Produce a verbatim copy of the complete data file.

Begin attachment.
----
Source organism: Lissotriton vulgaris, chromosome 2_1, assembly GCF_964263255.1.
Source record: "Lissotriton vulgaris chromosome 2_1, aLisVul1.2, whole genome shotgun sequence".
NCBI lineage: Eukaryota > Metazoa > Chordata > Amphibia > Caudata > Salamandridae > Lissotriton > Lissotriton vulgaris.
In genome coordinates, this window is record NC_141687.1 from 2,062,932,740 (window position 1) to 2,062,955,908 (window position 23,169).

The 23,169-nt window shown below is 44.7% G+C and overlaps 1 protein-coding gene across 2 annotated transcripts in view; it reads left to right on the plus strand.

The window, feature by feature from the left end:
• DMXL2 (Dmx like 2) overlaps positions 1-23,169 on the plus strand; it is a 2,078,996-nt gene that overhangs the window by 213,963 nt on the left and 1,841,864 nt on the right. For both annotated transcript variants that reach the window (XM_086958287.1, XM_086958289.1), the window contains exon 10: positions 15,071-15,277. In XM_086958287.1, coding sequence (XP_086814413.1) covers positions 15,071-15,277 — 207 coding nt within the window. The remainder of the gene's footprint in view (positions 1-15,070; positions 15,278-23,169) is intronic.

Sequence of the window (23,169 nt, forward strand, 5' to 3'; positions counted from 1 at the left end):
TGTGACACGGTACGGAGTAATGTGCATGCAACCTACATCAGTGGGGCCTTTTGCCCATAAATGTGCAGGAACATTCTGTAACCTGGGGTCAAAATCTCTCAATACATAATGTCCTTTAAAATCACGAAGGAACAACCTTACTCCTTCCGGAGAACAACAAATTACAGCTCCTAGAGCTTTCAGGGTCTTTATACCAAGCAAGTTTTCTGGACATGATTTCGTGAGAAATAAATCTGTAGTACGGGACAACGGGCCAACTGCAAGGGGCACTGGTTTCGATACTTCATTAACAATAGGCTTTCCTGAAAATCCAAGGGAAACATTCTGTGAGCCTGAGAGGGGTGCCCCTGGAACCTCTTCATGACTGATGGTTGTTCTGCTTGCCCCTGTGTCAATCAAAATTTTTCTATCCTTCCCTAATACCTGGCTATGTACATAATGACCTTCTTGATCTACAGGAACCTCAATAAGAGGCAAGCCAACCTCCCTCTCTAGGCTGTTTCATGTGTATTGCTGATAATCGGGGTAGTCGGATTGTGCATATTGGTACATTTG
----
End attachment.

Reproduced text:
Source organism: Lissotriton vulgaris, chromosome 2_1, assembly GCF_964263255.1.
Source record: "Lissotriton vulgaris chromosome 2_1, aLisVul1.2, whole genome shotgun sequence".
NCBI lineage: Eukaryota > Metazoa > Chordata > Amphibia > Caudata > Salamandridae > Lissotriton > Lissotriton vulgaris.
In genome coordinates, this window is record NC_141687.1 from 2,062,932,740 (window position 1) to 2,062,955,908 (window position 23,169).

The 23,169-nt window shown below is 44.7% G+C and overlaps 1 protein-coding gene across 2 annotated transcripts in view; it reads left to right on the plus strand.

The window, feature by feature from the left end:
• DMXL2 (Dmx like 2) overlaps positions 1-23,169 on the plus strand; it is a 2,078,996-nt gene that overhangs the window by 213,963 nt on the left and 1,841,864 nt on the right. For both annotated transcript variants that reach the window (XM_086958287.1, XM_086958289.1), the window contains exon 10: positions 15,071-15,277. In XM_086958287.1, coding sequence (XP_086814413.1) covers positions 15,071-15,277 — 207 coding nt within the window. The remainder of the gene's footprint in view (positions 1-15,070; positions 15,278-23,169) is intronic.

Sequence of the window (23,169 nt, forward strand, 5' to 3'; positions counted from 1 at the left end):
TGTGACACGGTACGGAGTAATGTGCATGCAACCTACATCAGTGGGGCCTTTTGCCCATAAATGTGCAGGAACATTCTGTAACCTGGGGTCAAAATCTCTCAATACATAATGTCCTTTAAAATCACGAAGGAACAACCTTACTCCTTCCGGAGAACAACAAATTACAGCTCCTAGAGCTTTCAGGGTCTTTATACCAAGCAAGTTTTCTGGACATGATTTCGTGAGAAATAAATCTGTAGTACGGGACAACGGGCCAACTGCAAGGGGCACTGGTTTCGATACTTCATTAACAATAGGCTTTCCTGAAAATCCAAGGGAAACATTCTGTGAGCCTGAGAGGGGTGCCCCTGGAACCTCTTCATGACTGATGGTTGTTCTGCTTGCCCCTGTGTCAATCAAAATTTTTCTATCCTTCCCTAATACCTGGCTATGTACATAATGACCTTCTTGATCTACAGGAACCTCAATAAGAGGCAAGCCAACCTCCCTCTCTAGGCTGTTTCATGTGTATTGCTGATAATCGGGGTAGTCGGATTGTGCATATTGGTACATTTG